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The 61st Street Farmers Market

Principle: You can't do it alone

By Meg MacIver

January, 2009

Imagine a sunny summer Chicago morning – it’s Saturday, and the sun is warm and bright. On this morning, like every Saturday since last May, a market springs to life on the South Side, in a corner lot between the Hyde Park and Woodlawn neighborhoods.  Under tents along the street, vendors set up tables and spread out cheeses and peaches and breads.  People from both sides of the Midway come together to talk, laugh and eat.  They stroll slowly past to the stands, some cradling sunflowers, some walking with their bikes and friends.

Patricia Evans

This is the 61st Street Farmer’s Market, a vibrant oasis of fresh, locally-grown food in an area of Chicago many studies have deemed a “food desert.”  Founded to provide fresh food to this underserved community, the market also has helped transform a quiet city corner into a busy, casual neighborhood gathering place.

Unlike other Chicago markets, 61st Street is not managed by the Mayor’s Office.  Instead, it’s independently run by a group of neighbors who founded it because they had “suffered for a long time from not having a place to buy food nearby,” said Kate Miller, who leads the market’s Steering Committee.  “No grocery stores have been recruited to this area.”

To get the market off the ground, in early 2007, small group of concerned residents started meeting and gathering information about what kind of market would serve the area best.  They interviewed many people in the community to gauge interest and to ask what kinds of food they would want to see at their market.  The group met regularly to strategize about the market, seek partners, and make fundraising plans.  They also involved their alderman and decided to hire a consultant to conduct a detailed study of the area and to recommend what type and size of market would be most likely to succeed.

“It’s much more of a meeting place than a supermarket is,” explained Leo Gertner, a market volunteer.  It’s also a bridge between communities that otherwise might not overlap. “We think the location of the market on 61st Street is really important to making it the meeting place we were hoping for,” explained Miller. “It’s not in Hyde Park, it’s not in Woodlawn.  It’s really on the border.”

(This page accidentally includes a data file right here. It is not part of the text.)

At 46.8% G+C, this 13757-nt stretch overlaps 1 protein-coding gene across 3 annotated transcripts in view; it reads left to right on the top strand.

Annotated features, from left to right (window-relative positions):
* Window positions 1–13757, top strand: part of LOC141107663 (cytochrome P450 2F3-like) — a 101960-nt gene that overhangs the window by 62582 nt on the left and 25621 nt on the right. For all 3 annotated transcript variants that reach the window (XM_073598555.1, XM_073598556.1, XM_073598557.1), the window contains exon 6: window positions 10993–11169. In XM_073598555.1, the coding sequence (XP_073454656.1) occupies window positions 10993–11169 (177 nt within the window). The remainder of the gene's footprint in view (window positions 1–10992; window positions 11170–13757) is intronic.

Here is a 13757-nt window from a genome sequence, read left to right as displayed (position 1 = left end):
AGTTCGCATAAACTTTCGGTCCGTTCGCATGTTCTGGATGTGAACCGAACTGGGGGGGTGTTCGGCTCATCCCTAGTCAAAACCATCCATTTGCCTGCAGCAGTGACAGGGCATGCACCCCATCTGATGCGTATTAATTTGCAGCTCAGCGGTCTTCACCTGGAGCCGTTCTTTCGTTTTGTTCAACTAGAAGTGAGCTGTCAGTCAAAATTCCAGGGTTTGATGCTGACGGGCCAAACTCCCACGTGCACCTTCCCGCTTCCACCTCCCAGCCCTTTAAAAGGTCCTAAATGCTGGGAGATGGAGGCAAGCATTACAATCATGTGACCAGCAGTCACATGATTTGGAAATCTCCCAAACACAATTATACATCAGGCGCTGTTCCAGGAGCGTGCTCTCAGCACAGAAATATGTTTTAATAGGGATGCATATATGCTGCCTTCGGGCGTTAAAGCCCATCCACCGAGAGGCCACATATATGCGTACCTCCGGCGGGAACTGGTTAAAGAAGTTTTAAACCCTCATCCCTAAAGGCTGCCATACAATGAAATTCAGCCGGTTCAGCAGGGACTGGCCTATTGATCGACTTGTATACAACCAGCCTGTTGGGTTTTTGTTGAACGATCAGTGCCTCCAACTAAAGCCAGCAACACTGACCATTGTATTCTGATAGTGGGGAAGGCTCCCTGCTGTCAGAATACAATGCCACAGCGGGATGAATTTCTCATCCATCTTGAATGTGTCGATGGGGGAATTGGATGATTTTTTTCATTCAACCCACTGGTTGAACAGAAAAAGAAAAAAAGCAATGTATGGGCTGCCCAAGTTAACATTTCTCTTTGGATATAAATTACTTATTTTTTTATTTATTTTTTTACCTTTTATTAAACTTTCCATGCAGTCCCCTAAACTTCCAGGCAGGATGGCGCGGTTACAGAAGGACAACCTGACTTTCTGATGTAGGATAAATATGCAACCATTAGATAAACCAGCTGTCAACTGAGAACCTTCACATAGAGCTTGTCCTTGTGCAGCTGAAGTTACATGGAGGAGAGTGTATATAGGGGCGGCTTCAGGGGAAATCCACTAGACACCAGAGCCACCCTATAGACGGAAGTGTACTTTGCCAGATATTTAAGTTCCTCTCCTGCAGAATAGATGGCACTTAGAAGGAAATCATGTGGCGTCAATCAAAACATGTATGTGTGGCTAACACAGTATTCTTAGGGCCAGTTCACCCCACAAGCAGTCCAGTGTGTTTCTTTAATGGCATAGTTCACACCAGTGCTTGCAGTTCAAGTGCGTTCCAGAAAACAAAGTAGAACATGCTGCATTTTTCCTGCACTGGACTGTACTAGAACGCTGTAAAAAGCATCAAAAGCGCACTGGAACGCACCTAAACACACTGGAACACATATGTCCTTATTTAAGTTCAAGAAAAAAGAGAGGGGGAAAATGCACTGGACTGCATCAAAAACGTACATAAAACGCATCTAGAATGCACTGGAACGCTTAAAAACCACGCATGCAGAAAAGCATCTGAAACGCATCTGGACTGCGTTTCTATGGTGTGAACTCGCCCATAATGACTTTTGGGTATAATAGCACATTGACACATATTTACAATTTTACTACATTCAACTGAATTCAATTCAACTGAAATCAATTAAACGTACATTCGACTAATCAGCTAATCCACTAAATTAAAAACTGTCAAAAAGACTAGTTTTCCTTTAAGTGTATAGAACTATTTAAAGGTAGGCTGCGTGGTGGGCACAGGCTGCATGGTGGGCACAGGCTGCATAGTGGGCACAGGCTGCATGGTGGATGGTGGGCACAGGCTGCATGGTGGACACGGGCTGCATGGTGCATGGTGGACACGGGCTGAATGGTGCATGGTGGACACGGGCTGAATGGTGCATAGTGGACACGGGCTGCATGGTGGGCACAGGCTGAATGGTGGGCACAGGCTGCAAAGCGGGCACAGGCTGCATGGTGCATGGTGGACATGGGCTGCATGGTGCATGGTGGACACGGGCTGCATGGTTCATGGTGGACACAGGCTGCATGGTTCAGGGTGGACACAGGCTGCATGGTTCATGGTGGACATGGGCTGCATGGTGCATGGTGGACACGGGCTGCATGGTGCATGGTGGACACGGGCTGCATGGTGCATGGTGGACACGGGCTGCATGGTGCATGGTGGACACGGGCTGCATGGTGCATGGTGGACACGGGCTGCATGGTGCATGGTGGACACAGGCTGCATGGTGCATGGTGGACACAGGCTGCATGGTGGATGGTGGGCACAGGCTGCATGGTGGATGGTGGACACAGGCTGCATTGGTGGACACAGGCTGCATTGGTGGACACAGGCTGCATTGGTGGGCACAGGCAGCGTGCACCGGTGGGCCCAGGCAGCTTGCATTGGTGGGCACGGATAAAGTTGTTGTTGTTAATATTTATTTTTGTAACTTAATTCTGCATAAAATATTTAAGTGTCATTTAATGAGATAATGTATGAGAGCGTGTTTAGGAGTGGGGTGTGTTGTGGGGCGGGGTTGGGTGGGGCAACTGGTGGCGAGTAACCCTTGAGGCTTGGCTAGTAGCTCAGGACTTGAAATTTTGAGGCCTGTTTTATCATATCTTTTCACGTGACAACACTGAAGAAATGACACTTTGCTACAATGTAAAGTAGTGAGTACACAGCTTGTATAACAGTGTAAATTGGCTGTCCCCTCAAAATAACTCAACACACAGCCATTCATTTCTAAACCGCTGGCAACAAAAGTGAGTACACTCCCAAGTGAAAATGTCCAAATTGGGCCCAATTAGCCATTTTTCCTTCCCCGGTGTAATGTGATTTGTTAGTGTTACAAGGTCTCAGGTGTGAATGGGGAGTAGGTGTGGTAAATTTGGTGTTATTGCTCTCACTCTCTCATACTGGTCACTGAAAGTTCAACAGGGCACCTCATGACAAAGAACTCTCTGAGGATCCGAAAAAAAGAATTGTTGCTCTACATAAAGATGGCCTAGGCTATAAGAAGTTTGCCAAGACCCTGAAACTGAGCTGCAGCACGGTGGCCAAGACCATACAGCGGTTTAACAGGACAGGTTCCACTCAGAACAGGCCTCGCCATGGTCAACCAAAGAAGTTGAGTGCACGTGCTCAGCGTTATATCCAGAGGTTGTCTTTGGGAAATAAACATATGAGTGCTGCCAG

The market is an “integrative institution,” said Connie Spreen, executive director of the Experimental Station, the nonprofit organization that hosts the market. “People are mixing here in a way they never could have otherwise.”  This diversity means that the Market might not be “a community of people you identify with immediately,” something which Spreen says makes the environment there “much more dynamic.”

When it’s warm, everyone meets outside.  Throughout the fall and well into December, the market moves indoors to a big room in the Experimental Station.

The Experimental Station calls itself an “incubator for social change” and has adopted the market as one of its programs.  It is an organization committed to providing “essential resources that enable vulnerable, yet valuable initiatives,” like the market, “to stabilize and flourish.”  (Read more at

Patricia Evans

The market’s Steering Committee also partnered with the Experimental Station to plan fundraising efforts.

  The market had relatively low start-up costs, but does require ongoing funding. “It is not a self-sustaining enterprise, since we don’t take money from the vendors,” explained Gertner. “We do rent tables, but for a nominal fee.  Any profit goes toward advertising,” as well as things like the machines needed to process food stamps, which all vendors accept. 

Spreen says the market is very different from a big chain supermarket.  “We’re not outsourcing here.  This is about building a sense of community and place.”

The Market and the Experimental Station’s other programs have added some much- needed life to this slice of the South Side. “This area used to be very desolate, and there was a lot of drug trade,” said Gertner. “But now these activities have neutralized a lot of the negative aspects of this area.” 

Indeed, the 61st Street Farmer’s Market not only gives South Side residents a convenient way to buy fresh, locally grown food, but also a busy, safe place to gather and meet their neighbors on Saturday mornings – sometimes for the first time. 

According to PPS, every great place has at least 10 different things to do. The 61st Street Farmer’s Market is no exception.  You can:

  • Buy food for you and your family
  • Eat what you’ve bought
  • Visit with old friends
  • Meet new ones
  • Pet the sheep and other animals that vendors bring along as demonstration
  • Attend a cooking workshop
  • Sip slow-drip coffee at the Backstory Cafe in the Experimental Station
  • Drop off your bike for a tune-up at the Blackstone Bicycle Works repair shop nearby
  • Listen to live music
  • Talk to vendors and learn about what they sell